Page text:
Professional Development – not shameless self promotion.

Are you like me? Is your head swimming with everything that is now possible in our world as a result of the Web and the ease of transfer of information? We are so connected in today’s world. I can get onto Twitter and make connections with educators around the world and share ideas – I can find out what’s new and add my two cents worth to the conversations taking place. I read feeds coming to me in my Google Reader and am in awe of educators who are willing to share their knowledge to empower others. I am thankful to software developers who are willing to provide open source products that are making our lives easier to manage and our classrooms more interesting. I feel like I am in a constant state of professional development and what has it cost me? Time and an internet connection. What has it cost my school? Nothing this year – I haven’t been to one PD session and yet I feel like my knowledge attainment has been exponential.  How will this benefit my school? Plenty. I have knowledge and am willing and eager to find ways to share it – writing this blog is one of vehicles I am using (just hope some are reading!).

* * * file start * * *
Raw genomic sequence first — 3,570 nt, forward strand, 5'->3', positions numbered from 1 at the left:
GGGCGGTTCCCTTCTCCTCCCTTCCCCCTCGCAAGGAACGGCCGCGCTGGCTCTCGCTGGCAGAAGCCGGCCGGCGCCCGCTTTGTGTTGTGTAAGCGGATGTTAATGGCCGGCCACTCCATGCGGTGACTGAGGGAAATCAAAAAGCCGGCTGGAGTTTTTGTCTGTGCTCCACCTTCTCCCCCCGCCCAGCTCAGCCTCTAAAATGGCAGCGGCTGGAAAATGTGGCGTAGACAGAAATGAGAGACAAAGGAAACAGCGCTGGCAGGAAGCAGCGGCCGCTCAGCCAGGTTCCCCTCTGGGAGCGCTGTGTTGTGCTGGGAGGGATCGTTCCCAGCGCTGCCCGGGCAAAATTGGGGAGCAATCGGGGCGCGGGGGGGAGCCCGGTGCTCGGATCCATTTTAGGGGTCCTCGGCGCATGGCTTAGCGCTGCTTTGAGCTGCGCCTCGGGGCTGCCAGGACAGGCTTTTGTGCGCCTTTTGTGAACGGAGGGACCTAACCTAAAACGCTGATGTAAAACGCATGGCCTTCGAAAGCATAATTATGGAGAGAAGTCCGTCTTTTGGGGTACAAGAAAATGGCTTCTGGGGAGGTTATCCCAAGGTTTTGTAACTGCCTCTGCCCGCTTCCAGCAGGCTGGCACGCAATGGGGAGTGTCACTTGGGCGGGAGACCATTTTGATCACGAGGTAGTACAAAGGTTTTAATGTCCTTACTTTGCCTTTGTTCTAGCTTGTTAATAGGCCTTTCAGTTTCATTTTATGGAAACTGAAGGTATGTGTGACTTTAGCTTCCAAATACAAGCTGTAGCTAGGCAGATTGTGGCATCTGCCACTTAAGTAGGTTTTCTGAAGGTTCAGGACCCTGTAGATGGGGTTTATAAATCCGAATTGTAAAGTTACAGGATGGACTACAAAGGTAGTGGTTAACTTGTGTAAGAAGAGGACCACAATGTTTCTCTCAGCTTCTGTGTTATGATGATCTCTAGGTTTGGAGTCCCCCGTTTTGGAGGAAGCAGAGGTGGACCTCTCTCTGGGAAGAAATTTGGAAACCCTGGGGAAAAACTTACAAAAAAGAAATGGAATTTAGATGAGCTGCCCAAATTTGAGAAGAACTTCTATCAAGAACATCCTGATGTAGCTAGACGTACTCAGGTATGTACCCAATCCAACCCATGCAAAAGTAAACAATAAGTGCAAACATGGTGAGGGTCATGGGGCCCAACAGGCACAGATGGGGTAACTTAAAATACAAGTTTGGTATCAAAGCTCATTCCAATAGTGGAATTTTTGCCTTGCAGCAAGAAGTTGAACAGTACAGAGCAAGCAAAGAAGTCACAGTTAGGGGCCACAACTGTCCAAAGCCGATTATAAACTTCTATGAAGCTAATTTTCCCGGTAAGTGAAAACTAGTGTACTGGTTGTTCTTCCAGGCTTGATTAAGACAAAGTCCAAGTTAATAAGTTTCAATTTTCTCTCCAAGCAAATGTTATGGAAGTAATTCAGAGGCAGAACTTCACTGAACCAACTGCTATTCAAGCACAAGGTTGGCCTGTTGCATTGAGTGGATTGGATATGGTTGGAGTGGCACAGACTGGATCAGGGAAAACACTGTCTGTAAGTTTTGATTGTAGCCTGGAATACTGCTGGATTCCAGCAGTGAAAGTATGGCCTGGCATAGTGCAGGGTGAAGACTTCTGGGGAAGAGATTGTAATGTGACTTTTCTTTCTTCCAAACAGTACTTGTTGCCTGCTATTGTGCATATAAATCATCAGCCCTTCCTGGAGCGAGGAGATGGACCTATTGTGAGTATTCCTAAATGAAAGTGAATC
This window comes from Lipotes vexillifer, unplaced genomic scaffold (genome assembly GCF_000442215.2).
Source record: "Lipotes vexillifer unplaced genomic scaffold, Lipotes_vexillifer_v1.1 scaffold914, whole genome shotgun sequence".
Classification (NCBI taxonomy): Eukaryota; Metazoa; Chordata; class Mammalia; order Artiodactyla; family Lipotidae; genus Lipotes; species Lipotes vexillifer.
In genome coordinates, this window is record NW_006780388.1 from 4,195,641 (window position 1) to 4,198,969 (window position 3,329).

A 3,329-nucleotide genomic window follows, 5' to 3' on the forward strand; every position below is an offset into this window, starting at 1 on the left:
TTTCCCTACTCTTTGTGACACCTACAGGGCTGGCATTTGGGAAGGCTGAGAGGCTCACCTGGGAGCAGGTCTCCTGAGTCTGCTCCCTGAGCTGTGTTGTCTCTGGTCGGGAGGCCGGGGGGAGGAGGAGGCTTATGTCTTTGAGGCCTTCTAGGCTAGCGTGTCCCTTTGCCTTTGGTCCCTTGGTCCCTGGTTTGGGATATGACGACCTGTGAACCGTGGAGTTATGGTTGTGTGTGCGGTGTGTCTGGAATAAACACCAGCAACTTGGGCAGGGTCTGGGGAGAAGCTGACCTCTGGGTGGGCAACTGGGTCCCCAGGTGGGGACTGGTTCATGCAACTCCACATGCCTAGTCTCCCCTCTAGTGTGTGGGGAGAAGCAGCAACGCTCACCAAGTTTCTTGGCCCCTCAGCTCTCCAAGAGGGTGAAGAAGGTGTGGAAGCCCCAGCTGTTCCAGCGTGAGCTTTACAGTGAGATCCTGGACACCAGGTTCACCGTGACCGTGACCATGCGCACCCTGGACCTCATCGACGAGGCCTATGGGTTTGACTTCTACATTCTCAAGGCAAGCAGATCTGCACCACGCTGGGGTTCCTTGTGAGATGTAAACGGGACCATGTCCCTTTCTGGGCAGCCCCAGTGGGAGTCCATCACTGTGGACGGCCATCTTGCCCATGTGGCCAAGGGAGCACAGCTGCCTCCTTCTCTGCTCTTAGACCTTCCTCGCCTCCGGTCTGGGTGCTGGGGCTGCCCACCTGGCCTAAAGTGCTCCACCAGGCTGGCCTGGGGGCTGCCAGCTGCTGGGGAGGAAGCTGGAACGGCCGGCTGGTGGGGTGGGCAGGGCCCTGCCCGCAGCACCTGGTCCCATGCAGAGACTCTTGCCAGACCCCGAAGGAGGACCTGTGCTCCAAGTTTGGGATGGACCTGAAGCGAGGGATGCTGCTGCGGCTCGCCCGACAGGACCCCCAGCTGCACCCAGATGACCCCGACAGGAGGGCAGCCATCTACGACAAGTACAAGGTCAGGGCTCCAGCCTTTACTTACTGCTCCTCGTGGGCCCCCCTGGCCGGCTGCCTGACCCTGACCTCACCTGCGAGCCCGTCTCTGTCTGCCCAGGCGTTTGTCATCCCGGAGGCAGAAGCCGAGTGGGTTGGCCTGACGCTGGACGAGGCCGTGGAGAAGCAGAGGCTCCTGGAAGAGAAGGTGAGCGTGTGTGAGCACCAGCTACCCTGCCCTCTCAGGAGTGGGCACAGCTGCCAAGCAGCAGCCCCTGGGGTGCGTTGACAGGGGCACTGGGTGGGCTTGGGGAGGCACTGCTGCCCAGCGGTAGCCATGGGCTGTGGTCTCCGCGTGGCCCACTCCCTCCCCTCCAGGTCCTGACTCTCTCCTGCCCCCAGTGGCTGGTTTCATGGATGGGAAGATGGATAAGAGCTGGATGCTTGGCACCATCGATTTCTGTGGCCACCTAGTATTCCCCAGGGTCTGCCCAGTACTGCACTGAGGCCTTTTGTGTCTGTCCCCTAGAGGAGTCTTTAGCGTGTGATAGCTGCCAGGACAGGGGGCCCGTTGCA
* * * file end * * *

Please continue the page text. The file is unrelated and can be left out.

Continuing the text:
I’ve been mulling this around the last 24hrs after reading Liz Davis’ post where she reflected on how she wondered if alerting people to her blog posts via twitter was an act of shameless self promotion. The post resonated with me because I’ve shared these thoughts – is what I’m doing a way of grandstanding? Look at what I know- nah nah na nah na! I’ve talked it over with friends who aren’t a part of this network and they tell me they are learning from what I am writing so I feel like what I’m offering is worthwhile and not self serving. I think people who are blogging about educational technology should be giving themselves a bit of a pat on the back – what I’m finding from my reading and conversations is on mass Pofessional Development for free!

One of my colleagues in the Library I work at passed this YouTube video from Charles Leadbeater onto me today. It’s called ‘We think’ and is companion to a book he has published exploring the potential  of the Internet in today’s world. It fits with what I’ve just talked about. Our world is changing and the way we attain knowledge is central to the change. Our students are going to benefit from this – no longer is knowledge in the hands of the few. It’s open to all to consume and produce – the playing fields are opening up and the game is on!